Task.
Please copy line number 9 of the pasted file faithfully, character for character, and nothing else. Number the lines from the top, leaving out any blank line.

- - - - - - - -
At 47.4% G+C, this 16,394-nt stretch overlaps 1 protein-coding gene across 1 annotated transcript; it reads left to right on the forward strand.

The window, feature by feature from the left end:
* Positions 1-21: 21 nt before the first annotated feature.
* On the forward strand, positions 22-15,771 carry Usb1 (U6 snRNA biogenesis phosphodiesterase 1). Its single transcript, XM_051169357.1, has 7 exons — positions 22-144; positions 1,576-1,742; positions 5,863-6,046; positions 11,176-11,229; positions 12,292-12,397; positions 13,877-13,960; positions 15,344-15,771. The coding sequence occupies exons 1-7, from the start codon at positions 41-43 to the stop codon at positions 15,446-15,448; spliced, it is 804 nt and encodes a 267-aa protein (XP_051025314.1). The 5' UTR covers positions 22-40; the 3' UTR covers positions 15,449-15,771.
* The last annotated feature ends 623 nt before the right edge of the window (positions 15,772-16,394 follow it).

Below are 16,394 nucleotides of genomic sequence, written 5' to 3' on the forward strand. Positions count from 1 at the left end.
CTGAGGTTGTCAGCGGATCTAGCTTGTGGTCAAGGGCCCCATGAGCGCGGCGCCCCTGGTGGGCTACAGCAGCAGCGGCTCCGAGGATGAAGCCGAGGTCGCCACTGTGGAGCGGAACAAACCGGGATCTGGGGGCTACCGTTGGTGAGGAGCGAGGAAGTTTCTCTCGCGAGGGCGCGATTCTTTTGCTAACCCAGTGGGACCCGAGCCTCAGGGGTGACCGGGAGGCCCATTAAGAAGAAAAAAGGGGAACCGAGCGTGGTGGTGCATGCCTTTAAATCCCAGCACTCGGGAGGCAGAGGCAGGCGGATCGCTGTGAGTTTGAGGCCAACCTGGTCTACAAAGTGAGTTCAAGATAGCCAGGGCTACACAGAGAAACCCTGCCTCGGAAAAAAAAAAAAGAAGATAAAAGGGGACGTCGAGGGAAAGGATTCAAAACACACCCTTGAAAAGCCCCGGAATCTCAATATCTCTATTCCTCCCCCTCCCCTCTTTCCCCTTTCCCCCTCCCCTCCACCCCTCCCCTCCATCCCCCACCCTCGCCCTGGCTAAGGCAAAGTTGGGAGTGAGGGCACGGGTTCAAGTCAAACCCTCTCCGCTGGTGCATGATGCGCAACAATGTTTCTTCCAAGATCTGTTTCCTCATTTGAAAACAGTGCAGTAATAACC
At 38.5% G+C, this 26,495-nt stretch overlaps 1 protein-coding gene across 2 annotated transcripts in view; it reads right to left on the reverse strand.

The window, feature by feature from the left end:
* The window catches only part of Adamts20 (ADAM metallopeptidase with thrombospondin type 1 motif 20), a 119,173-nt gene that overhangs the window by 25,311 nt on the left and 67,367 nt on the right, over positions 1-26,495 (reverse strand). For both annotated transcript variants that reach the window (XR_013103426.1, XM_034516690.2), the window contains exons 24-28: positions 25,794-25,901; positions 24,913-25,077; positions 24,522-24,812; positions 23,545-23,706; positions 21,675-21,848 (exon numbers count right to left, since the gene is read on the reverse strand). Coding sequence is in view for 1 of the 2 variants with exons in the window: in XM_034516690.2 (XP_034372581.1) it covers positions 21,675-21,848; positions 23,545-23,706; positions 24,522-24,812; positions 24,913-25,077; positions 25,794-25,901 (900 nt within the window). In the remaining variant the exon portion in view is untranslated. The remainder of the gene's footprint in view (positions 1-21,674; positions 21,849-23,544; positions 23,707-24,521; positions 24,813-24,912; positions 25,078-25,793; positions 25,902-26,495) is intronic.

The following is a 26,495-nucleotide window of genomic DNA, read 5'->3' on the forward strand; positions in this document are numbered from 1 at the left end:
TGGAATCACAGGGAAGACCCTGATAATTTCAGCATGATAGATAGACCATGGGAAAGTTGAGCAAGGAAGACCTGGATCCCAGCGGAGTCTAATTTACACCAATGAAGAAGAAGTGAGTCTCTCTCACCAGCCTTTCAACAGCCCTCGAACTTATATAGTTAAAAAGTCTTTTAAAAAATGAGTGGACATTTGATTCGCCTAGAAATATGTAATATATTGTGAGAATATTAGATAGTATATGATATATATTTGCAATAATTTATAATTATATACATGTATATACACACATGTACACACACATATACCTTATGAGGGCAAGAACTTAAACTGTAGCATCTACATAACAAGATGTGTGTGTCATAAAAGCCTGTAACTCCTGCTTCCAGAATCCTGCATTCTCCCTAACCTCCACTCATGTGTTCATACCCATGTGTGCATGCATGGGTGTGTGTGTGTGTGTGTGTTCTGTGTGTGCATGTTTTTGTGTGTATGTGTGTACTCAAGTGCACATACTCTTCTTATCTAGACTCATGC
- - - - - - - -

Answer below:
The window, feature by feature from the left end: